Is This Fundamental Trend a Silent Stock Killer?
Brian is a member of The Motley Fool Blog Network -- entries represent the personal opinion of the blogger and are not formally edited.
Baidu (NASDAQ: BIDU) is exploding with gains; the company’s revenue is rising, yet investors ignore areas of caution that are abundantly clear. These areas of caution are affecting the entire space, which you should consider before investing.
3 Metrics of Concern
Baidu is essentially the Google of China, has risen 35% in the last month, and is currently trading higher by 8% after its second quarter earnings beat. For the quarter, Baidu grew its revenue 38.6% year-over-year to $1.23 billion and posted an EPS of $1.26; this was $32 million and $0.05 better than the consensus, respectively.
Baidu’s robust revenue growth is not a problem for investors. However, Baidu is facing a substantial overhang with costs, and the price paid to acquire traffic. In particular, three metrics create a reason for concern: traffic acquisition costs, SG&A, and R&D.
Baidu’s traffic acquisition cost is the price it pays to increase site volume. This metric is the single greatest threat to Baidu’s operating margin, as it’s determined by a percentage of revenue. For example, Baidu spent 8.3% of its revenue in the second quarter of 2012 acquiring website traffic.
This last quarter, the cost rose to 11.6% of revenue, which was up from 10.2% in the first quarter. This continuous rise will cut into the amount of dollars per $100 that Baidu earns as a profit, which affects margins.
In addition, Baidu’s SG&A rose 83.5% to $175.7 million and R&D rose 72.6% to $153.4 million, both year-over-year for the second quarter. The problem is that both costs are growing faster than revenue, and combined with the rise of traffic costs, Baidu faces turmoil in trying to maintain its industry-best margins.
Baidu’s valuation is largely tied to its margins. Baidu has reported operating margins of 46.5% during its last 12 months. With the company trading at 10 times sales, the stock is expensive relative to a technology sector that trades at 3.2 times sales. Therefore, Baidu’s margin woes could be an overhang as the quarters progress.
An Industry Concern
While Baidu’s margin outlook may look dim, it is not just Baidu that faces these issues, but rather many companies that trade in its technology space. Many of these Chinese tech companies mimic successful U.S. companies. These companies have high valuations, rapid growth, and margin pressure.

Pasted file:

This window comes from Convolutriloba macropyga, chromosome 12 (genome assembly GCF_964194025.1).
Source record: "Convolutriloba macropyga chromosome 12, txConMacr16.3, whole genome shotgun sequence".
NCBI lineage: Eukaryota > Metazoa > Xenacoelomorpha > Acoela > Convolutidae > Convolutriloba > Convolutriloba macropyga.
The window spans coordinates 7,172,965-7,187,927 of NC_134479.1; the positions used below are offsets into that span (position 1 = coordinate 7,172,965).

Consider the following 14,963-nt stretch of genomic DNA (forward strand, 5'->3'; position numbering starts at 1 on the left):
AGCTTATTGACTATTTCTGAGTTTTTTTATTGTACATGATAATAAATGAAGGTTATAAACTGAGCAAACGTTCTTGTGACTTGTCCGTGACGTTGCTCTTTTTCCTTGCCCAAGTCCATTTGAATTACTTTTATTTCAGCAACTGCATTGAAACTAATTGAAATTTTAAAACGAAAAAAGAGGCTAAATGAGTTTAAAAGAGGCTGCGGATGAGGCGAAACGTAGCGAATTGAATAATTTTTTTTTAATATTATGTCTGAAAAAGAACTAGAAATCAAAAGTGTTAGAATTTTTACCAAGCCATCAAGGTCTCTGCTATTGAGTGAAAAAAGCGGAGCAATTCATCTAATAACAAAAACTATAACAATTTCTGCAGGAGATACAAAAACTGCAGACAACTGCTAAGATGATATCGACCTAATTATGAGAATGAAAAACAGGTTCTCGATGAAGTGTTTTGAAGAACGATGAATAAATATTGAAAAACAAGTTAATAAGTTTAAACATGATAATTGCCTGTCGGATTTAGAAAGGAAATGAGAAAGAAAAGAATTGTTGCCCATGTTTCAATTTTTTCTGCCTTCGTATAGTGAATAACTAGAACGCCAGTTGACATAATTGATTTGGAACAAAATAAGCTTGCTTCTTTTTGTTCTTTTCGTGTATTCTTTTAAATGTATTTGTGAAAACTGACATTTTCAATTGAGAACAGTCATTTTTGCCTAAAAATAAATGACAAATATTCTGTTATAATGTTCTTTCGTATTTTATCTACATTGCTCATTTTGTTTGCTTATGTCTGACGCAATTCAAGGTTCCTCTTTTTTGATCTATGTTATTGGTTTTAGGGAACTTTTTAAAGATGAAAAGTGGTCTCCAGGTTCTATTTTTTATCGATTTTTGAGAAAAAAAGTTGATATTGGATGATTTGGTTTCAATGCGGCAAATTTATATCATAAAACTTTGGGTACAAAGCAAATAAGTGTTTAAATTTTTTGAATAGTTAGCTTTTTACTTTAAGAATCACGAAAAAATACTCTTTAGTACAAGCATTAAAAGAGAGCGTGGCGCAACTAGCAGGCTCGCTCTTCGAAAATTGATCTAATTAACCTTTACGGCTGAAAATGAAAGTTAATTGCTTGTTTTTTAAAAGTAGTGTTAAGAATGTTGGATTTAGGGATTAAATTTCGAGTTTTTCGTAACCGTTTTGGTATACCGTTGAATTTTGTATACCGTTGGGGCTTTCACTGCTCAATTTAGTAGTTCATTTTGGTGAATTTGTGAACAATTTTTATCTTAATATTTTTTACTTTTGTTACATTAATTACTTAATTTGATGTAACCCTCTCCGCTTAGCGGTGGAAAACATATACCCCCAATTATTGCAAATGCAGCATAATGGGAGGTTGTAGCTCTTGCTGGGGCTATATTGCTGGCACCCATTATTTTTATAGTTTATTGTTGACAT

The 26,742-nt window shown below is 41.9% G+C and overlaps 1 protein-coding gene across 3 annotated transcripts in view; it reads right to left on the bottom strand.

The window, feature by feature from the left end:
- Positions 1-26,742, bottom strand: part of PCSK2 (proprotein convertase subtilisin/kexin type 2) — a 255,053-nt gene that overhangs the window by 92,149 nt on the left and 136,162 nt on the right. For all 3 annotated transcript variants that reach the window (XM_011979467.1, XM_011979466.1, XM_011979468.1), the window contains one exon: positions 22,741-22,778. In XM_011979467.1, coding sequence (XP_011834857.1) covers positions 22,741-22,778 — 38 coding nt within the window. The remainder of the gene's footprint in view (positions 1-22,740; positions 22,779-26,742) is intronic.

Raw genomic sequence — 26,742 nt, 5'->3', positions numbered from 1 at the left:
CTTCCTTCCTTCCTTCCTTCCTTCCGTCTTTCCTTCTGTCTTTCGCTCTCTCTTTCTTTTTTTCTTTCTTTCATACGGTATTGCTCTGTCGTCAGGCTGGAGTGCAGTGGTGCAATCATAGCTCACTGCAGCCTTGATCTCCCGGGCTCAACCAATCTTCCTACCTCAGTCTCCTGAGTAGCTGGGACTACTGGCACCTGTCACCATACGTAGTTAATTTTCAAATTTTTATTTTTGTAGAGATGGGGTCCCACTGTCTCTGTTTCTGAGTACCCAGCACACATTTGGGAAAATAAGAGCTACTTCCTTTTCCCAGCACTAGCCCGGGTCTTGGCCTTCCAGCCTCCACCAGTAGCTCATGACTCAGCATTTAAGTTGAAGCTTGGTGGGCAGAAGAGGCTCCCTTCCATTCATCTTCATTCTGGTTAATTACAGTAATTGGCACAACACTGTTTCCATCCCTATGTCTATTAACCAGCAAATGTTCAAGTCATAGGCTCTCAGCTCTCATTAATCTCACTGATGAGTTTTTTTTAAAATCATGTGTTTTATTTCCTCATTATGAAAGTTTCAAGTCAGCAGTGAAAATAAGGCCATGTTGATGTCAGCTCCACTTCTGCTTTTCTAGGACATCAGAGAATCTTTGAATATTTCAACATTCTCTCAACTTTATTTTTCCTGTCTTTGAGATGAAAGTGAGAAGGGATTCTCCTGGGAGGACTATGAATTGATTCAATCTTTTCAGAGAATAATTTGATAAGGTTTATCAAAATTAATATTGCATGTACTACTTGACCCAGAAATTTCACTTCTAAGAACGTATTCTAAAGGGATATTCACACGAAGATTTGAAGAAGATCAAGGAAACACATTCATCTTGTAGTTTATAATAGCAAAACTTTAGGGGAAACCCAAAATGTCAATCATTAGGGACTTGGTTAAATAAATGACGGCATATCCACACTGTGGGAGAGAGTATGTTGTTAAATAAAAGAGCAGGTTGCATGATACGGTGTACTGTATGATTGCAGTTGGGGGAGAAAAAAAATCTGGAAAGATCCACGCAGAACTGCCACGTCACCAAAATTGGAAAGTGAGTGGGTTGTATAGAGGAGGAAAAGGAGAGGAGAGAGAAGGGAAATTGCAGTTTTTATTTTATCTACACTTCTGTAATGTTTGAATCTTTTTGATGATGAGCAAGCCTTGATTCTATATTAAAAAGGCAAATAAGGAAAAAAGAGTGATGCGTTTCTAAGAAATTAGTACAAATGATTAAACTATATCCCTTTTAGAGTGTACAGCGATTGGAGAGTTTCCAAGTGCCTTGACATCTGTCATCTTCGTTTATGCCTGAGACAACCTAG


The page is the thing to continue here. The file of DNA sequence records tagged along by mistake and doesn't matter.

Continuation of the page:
Qihoo 360 (NYSE: QIHU) is one of the most liked companies on Wall Street. The company sells anti-virus products but also earns revenue through advertising and Internet search. The stock has traded higher by 300% over the last 12 months, and trades at 19.25 times sales.
Investors have flocked to Qihoo because of its growth. During Qihoo’s last quarter, revenue grew almost 60% year-over-year. However, like Baidu, the company’s acquisition of traffic, and its overall operating expenses are growing faster than sales.
For Qihoo’s last quarter, the cost of revenue was $13.9 million, which was an 82.7% increase over the prior year, and a 30.6% rise from three months prior. The company’s total operating expenses were $89.2 million, a near 90% year-over-year rise. Combined, this shows that while Qihoo is a growth company, its expenses are also racking up, and margins are falling lower.
A Rare Exception
Companies such as Baidu and Qihoo continue to show the struggles that Chinese stocks face. While these two companies were used as examples, this trend can be seen in just about every high-profile Chinese tech company.
YY (NASDAQ: YY) is one of the only companies that I’ve identified as operating against this trend, and its stock has been rewarded with gains of 250% since its November 2012 IPO. YY operates like a YouTube but also has a touch of Facebook and Zynga with a social media and gaming platform. They grew revenue 130% year-over-year in their most recent quarter, but also saw a 1,715% gain in net income during the same period.
The primary reason has been a steady increase of operating income that exceeds revenue growth. The company’s ability to manage costs while producing growth might make it a diamond in a rough Chinese tech market.
Chinese tech stocks are on the rise after Baidu’s quarterly report, and rightfully so. The company did beat quarterly expectations, and it’s possible that similar companies could follow its lead this earnings season.
My look at costs is not an overnight stock killer, but long-term; it could affect the returns of these stocks. Therefore, while assessing this space for potential investments, keep in mind the costs that could weigh heavily in the future.
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Brian Nichols has no position in any stocks mentioned. The Motley Fool recommends Baidu. The Motley Fool owns shares of Baidu. Try any of our Foolish newsletter services free for 30 days. We Fools may not all hold the same opinions, but we all believe that considering a diverse range of insights makes us better investors. The Motley Fool has a disclosure policy. Is this post wrong? Click here. Think you can do better? Join us and write your own!